As for a clean fix in ScanTailor, I don't know for sure how to handle this... Anything else is "hacky" as well... If you catch the event on menuAboutToHide() with some sort of "failsafe" timeout and fire it later if the triggered event never happens. But of course during that time I do not think you could re-invoke the menu. But you can not hold off forever, so finding the timing value that is consistent across all hardware/software systems to deal with relative latencies might prove difficult. But this introduces odd timing issues and more things to go wrong. I tried this initially with your "re-fire" approach, and just inserting a one-second or so delay in there before re-firing and it did seem to work with a lot less "hack" code, but I fear the delay interval would vary too much from end-user to end-user for this to be reliable, so all of the event handlers, while hacky, at least would be consistent.

As for the keyboard menu interaction, I suppose a keypressEvent handler would help there. I hoped actionEvent() would be of use here as well, but I guess it is called after the hide signal is fired as well. But this is just one more hack, so that is probably out as well.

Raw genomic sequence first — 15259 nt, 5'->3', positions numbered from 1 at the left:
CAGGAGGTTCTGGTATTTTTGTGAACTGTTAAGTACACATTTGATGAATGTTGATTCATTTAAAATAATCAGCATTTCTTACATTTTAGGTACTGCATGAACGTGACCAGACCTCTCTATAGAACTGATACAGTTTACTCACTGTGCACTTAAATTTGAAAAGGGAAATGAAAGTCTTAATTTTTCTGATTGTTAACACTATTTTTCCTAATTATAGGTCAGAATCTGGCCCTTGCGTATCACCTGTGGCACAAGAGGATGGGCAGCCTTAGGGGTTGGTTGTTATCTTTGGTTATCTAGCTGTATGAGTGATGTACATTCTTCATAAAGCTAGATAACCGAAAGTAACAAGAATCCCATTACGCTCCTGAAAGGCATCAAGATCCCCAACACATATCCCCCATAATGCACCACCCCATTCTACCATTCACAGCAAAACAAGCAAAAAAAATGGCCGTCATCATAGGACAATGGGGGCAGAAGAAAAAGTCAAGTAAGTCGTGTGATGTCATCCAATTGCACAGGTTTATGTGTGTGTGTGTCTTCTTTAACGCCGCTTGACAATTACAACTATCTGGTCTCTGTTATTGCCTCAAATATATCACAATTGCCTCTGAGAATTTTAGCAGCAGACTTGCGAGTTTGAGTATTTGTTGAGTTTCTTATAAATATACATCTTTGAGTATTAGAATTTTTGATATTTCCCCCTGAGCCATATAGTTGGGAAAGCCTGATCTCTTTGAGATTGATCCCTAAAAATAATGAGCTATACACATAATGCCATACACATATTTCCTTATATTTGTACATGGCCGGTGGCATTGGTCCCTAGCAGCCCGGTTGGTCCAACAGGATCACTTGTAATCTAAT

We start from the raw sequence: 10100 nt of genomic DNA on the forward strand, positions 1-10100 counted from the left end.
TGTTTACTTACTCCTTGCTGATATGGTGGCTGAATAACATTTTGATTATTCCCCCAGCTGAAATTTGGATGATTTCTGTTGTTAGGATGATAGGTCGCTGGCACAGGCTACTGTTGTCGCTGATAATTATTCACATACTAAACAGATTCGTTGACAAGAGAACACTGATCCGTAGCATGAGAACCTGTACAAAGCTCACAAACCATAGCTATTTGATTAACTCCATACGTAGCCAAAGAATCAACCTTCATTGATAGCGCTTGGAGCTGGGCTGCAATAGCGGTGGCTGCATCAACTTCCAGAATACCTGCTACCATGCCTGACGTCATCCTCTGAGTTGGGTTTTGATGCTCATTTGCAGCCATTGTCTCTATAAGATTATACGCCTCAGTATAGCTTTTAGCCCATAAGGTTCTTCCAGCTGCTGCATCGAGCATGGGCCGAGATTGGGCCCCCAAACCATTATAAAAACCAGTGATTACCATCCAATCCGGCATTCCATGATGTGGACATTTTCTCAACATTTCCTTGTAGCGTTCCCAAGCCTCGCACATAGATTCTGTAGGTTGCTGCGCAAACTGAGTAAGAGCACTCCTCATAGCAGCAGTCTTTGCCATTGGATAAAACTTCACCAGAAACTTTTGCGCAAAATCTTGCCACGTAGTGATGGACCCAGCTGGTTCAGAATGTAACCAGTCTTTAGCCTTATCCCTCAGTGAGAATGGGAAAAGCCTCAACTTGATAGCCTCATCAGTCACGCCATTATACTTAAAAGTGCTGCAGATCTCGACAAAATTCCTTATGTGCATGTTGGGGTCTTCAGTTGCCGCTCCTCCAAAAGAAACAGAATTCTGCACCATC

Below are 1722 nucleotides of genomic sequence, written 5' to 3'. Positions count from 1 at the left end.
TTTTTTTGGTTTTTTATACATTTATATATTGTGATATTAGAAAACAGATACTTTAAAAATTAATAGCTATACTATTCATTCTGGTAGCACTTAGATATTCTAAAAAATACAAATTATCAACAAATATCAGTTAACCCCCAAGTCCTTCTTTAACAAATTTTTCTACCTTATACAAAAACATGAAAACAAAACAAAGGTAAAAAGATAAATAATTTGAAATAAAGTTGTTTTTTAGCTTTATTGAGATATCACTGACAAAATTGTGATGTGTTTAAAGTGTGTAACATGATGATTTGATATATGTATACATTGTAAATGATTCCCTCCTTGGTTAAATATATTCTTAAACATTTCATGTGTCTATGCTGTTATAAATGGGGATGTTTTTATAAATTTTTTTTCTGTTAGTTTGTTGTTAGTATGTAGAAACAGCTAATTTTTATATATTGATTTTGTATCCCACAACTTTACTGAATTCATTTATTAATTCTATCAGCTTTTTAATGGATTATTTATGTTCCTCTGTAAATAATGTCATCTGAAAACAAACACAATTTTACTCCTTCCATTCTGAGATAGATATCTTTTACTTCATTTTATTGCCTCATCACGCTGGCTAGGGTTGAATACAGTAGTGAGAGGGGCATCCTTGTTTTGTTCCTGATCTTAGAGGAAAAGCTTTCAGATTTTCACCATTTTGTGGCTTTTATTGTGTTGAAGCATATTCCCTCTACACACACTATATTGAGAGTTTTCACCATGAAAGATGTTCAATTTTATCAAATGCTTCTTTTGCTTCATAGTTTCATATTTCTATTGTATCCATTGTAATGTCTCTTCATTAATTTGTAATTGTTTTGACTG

This would handle it, though... I think these are the only three "selecting" keystrokes:

Code: Select all

void ZoneQMenu::keyPressEvent(QKeyEvent *e) {
    if ((e->key() == Qt::Key_Return) ||
        (e->key() == Qt::Key_Enter)  ||
        (e->key() == Qt::Key_Space)
       ) {
        itemWasSelected = this->activeAction() ? true : false;
    }
    QMenu::keyPressEvent(e);
}
I am not going to maintain a separate set of patches to re-apply every time, so I guess there will be no official solution for the Mac userbase. I understand your desire to only have "clean" code and the rejection of "hacky" solutions, so it will mean I guess that the Mac version will not have this function, and unfortunately there is no other way to trigger them except by the pop-up menu, so it is an unfortunately problem.